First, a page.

“Saved my life, by my eye…” Rafe said, reaching down to help the priest into standing, against his will. Shifting with the unhelpful weight on slippery cobblestones, Rafe braced his legs to stop from meeting the ground again.

“I… I – did I-”

“Yep. You uh, never killed anyone before, huh, father?”

“Brother. Brother. Oh god, oh god. Oh god, this is how you feel all the time? Oh, god, Rafe, I am sure, someone, someone out there can forgive us-“ the priest said, his voice cracking in the rain. “I’m…”

“Someone? Aren’t you a priest?” Rafe asked, setting Fratarelli down at the gutter, feet on the road, his rear on the path. “Thought you had someone taking care of that.”

“I- god, you don’t know about that. I-“ the priest rubbed his hands atop his head, gathering himself and raised a hand, pointing to Rafe, redirecting all that anguish. “I don’t think you appreciate the gravity of this situation!”

“Neither did he.”


“… Sorry, Brother.” Rafe sighed, patting his hand. Reassurance wasn’t his strong suit. The rain crept down the back of Rafe’s neck, his hands clammy. Resting them on the brother’s shoulders seemed the extent of what he could possibly do, really.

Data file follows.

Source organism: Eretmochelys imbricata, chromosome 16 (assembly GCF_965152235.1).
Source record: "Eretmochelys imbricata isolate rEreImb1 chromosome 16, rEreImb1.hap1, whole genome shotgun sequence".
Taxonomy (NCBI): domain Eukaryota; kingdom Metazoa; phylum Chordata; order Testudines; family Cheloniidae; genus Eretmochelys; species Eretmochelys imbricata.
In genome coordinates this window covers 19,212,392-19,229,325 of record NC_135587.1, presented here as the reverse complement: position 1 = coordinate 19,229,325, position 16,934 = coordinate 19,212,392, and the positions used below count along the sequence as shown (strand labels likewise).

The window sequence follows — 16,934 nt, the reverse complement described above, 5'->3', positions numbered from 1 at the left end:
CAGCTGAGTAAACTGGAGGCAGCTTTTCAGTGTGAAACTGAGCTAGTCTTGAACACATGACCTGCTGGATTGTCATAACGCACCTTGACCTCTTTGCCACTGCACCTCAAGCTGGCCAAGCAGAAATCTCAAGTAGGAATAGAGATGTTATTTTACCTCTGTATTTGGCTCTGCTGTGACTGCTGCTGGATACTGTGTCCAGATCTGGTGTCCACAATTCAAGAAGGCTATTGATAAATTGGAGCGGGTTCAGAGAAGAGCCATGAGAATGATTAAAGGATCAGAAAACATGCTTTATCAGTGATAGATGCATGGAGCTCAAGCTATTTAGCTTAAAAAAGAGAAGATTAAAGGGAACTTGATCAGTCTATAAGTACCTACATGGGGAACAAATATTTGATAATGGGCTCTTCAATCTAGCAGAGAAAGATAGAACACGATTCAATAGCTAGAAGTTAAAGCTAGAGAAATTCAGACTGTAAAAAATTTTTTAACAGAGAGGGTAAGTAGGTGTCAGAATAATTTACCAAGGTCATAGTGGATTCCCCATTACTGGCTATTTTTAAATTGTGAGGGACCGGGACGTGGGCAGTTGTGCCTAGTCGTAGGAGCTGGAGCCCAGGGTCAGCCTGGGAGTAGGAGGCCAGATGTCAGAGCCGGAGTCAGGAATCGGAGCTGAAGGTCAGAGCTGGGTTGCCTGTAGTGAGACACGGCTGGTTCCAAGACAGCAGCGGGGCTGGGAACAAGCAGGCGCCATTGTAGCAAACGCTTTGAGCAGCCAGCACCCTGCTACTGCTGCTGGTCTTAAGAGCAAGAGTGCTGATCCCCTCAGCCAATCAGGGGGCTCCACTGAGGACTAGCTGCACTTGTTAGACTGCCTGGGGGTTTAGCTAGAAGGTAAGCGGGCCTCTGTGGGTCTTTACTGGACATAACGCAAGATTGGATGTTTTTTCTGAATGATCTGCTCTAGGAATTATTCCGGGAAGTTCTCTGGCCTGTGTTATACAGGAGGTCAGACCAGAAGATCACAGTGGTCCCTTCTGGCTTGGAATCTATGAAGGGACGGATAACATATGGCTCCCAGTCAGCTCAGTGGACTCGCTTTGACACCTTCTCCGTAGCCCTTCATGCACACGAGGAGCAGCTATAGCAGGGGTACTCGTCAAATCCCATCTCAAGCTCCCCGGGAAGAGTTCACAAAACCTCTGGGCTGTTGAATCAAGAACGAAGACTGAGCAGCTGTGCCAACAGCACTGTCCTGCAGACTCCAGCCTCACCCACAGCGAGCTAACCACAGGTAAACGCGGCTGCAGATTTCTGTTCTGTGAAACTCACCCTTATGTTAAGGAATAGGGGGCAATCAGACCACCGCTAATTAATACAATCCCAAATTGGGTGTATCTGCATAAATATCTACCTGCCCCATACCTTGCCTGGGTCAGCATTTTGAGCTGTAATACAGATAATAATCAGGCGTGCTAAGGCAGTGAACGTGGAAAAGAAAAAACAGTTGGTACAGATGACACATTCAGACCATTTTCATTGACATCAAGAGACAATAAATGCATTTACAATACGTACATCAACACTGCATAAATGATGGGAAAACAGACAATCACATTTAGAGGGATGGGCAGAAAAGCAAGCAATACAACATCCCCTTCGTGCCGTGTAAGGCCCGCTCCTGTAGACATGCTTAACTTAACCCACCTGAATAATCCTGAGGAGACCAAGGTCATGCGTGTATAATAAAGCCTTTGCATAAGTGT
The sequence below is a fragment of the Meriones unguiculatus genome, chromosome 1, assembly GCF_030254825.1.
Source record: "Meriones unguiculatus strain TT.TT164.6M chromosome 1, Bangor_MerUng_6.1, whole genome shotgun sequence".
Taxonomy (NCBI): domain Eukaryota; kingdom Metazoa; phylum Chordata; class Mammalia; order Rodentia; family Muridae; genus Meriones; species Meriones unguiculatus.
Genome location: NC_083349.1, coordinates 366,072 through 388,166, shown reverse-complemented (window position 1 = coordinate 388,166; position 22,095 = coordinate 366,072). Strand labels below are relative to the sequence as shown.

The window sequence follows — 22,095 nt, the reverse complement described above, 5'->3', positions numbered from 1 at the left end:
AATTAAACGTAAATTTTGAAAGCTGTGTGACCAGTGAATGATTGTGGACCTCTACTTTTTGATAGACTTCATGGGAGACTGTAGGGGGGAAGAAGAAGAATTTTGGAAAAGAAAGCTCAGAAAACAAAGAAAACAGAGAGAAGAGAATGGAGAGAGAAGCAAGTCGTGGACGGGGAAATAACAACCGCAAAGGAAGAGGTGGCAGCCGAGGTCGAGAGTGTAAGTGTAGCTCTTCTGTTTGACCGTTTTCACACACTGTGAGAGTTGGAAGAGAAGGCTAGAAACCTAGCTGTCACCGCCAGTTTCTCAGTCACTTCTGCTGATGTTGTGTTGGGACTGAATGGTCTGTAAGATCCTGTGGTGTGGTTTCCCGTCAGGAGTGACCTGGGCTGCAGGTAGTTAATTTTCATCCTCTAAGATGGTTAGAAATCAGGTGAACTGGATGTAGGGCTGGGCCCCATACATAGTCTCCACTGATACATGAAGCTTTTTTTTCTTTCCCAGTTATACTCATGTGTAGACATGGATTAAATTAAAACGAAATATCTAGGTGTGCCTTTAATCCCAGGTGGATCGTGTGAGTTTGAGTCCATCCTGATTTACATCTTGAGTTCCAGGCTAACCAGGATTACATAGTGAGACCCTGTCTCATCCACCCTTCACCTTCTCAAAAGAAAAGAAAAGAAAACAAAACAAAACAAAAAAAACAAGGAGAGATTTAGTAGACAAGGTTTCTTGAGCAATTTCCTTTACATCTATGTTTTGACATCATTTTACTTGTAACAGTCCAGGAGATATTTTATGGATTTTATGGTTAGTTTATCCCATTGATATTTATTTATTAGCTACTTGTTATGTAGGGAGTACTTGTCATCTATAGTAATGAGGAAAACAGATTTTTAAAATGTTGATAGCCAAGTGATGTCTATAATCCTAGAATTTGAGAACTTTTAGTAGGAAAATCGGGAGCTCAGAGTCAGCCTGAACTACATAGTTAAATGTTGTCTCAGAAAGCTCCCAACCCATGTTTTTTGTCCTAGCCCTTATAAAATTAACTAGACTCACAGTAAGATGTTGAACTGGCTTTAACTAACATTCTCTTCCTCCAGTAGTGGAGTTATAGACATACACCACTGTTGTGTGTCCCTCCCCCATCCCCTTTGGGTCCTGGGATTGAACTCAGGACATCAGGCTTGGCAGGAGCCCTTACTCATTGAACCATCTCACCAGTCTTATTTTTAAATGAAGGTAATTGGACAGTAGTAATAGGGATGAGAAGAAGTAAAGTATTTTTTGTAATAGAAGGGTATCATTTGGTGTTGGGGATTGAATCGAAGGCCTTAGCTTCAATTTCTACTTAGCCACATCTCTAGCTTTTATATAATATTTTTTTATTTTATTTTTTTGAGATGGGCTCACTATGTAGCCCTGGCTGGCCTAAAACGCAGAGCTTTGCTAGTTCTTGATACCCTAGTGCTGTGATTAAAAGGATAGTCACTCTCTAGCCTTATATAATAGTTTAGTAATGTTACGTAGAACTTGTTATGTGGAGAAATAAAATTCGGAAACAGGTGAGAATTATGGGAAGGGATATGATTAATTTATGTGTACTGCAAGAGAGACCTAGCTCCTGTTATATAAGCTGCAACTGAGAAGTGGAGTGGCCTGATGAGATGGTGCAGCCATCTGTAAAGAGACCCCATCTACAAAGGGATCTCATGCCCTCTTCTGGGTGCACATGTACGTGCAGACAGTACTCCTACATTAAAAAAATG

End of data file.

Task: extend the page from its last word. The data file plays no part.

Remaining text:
“Is- is it always like that?” Fratarelli asked, while the rain pattered about them.

“It gets easier after the first one.”

“I hope it doesn’t.” Fratarelli put his elbows on his knees, his forehead in his hands and shuddered.

Rafe put his hand atop the priest’s head. “You really weren’t prepared for this, huh.” The riots were still wracking, out closer towards the palace. There were two dead bodies right there, and he couldn’t leave the priest to deal with them. “Alright, look, brother – you know when you picked me up, down in Draftfane?”

“Yes?” His voice was choked with that subtle, almost-weeping Rafe knew well.

“Right, and you wanted to know why I lied about killin’ people?”


Rafe hunkered forwards. “I didn’t. You understand me? I didn’t lie. Can you trust me on that one?”

Fratarelli’s shoulders slumped, and he looked up at Rafe in the rain. “Rafe, stop this. Stop trying. I know you didn’t kill Jandal Wendy’s husband and you definitely didn’t kill Harry Fint.”

How come you’re so sure!?

“Because that Sunday I heard Jandal Wendy confess to stabbing her husband, and then I heard Harry Fint’s confessing to associating with criminals.”

The rain filled the silence, while Rafe hunkered down. “Yeah?”

“So forgive me if I don’t buy your hard-as-a-nail attitude, Rafe. I know you lied about those murders.”

“I lied about those two.” Rafe patted the Brother’s leg. “Right. But I was already nicked. I knew about Wendy’s husband. I knew about Fint trying to disappear from the barneys and from the Kingsways.” He shook his head. “And I was nicked for killing a priest and sledding down a rooftop with him.”